Danish professor and Dr. Med. Henning Beck-Nielsen has invented an implant that will help epilepsy patients avoid feared epileptic seizures and muscle cramps – and may also help save lives. The implant has just gained CE approval.
People with epilepsy often go through life uncertain when and how badly they will suffer dreaded epileptic seizures. At the same time, the risk of premature death is higher in people with epilepsy than in the general population. Danish company UNEEG medical decided to change that, and they have reached the first important goal: led by Professor Henning Beck-Nielsen, Dr. Med and co-founder Rasmus Stig Jensen MSc (Eng), the company has just obtained approval for a technology—UNEEG 24/7—enabling medical professionals to measure brain activity over many months and thus obtain accurate information on what is happening. The patient avoids spending a week in hospital, and the likelihood of recording all seizures increases significantly. Doctors thus gain a solid foundation for optimizing the use of medicine, hence improving the patient’s quality of life and potentially avoiding seizures altogether.
‘The initial target group is the 30% of patients who are most affected by epilepsy and who are not responding sufficiently to conventional medical treatment. As 1% of the world’s population suffer from epilepsy—over 500,000 of them in the UK and more than five million in Europe—UNEEG medical is entering a challenging area’, says CEO Torben Sandgren.
First clinical trials completed
Brain researcher Troels W. Kjær, a consultant at the Neurophysiological Department at Roskilde Hospital and professor at the University of Copenhagen, has completed the first major clinical trial on patients with UNEEG medical’s EEG device, and sees great potential: ‘This will bring about major changes for both patients and the economy’, predicts Prof. Kjær, pointing out that the largest improvement will be for those patients where monitoring of EEG will enable optimization of the choice and use of medicine and potentially prevent seizures altogether within six months.
Troels W. Kjær stresses that the measurements will not guarantee everyone a seizure-free life, but will contribute to medicine optimization, leading to a better life for practically all patients.
The only device on the market for ultra-long-term monitoring of EEG
‘Lack of knowledge about the patient’s brain activity has often made it difficult to optimize and adjust medicine use in the treatment of epilepsy, but it has become possible with this new system’, says Torben Sandgren.
The invention is the first of its kind in the world and consists of two elements: a discreet implant, inserted under the skin behind the patient’s ear, and a wireless mobile EEG recorder which constantly monitors the brain’s electrical activity, thus recording epileptic seizures. Everything is supported by an app and advanced software. The implant is powered by induction and can therefore remain under the skin, as no battery is necessary. The implant is inserted during a 15-minute outpatient operation and causes no serious side effects to the patient.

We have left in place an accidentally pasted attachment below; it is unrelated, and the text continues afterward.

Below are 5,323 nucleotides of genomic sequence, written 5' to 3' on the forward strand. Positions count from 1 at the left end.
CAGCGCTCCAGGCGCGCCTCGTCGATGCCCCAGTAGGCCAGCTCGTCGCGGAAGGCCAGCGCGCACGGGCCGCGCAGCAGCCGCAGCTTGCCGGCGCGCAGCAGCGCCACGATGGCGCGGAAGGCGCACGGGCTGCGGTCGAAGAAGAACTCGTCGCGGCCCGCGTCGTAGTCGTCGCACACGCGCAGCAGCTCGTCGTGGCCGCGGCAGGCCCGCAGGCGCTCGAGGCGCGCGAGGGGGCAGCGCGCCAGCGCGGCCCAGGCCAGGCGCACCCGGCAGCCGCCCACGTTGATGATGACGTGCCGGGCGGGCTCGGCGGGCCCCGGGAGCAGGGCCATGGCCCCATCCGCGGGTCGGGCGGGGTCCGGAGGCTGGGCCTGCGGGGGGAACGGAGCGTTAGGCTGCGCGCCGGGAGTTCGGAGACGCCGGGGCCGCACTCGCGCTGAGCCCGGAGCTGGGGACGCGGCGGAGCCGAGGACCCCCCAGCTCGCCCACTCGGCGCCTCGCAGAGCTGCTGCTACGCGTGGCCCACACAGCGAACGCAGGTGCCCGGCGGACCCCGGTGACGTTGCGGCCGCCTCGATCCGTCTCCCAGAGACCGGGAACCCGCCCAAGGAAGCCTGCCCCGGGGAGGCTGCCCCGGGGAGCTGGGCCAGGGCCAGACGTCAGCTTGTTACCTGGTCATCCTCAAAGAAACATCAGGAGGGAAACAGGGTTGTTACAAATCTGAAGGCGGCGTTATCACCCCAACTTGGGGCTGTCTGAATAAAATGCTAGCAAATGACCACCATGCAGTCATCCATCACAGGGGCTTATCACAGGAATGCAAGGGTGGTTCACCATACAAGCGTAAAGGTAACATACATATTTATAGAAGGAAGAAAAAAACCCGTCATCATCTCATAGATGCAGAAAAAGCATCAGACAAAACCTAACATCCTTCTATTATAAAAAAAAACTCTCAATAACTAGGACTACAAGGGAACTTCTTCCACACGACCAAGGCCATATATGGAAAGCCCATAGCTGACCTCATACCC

The implant has so far been approved for adults, but the company aims to have it approved for children, too.
‘The primary target group for the technology consists of people with temporal lobe epilepsy, or secondarily generalized epilepsy, where there is a suspicion of suboptimal treatment. Other diagnoses may become relevant when we learn more about this new treatment method’, says Henning Beck-Nielsen.
The technology has already sparked interest internationally, and several research centres are now planning comprehensive clinical trials. One of the world’s leading centres for the treatment of epilepsy has become the first to purchase the device, which will be implanted in patients in the spring of 2019.
Interest is also high in the USA, aided by the fact that, in 2017, the technology won the US Epilepsy Foundation’s prestigious Shark Tank Prize, which is awarded for the best innovative measure to improve the treatment and care of epilepsy patients.
Danish development team behind the invention
CEO Torben Sandgren explains that a group of Danish development engineers and clinical experts, led by Rasmus Stig Jensen and CTO Richard Tøpholm, have worked for several years to develop the technology. The system is partly based on the technology—and not least the know-how—of the well-known Danish hearing aid company Widex. ‘Our focus is now on launching the product in our target markets and at the same time continuing development of the technology. One upcoming feature will be a seizure alarm that will send alerts to the patient’s relatives in the event of a potentially life-threatening seizure’, says Richard Tøpholm.
UNEEG medical now plans to establish UNEEG 24/7 in European markets, and the ambition is to have 5,000 users within three years.
- Torben Sandgren, CEO, UNEEG medical A/S, M: 2260 1734, Email: firstname.lastname@example.org
- Professor Dr. Med. Henning Beck-Nielsen, M: +45 6016 4065, Email: email@example.com
- Mr. Søren Westermann, Chairman of the Board/PA Joan Fischer Brendstrup, T: +45 4435 5615, Email: firstname.lastname@example.org
- Professor Troels W. Kjær, Consultant, Neurophysiological Department, Roskilde Hospital and Professor, University of Copenhagen, T: +45 2332 7278
For further information and photos, please see UNEEG.com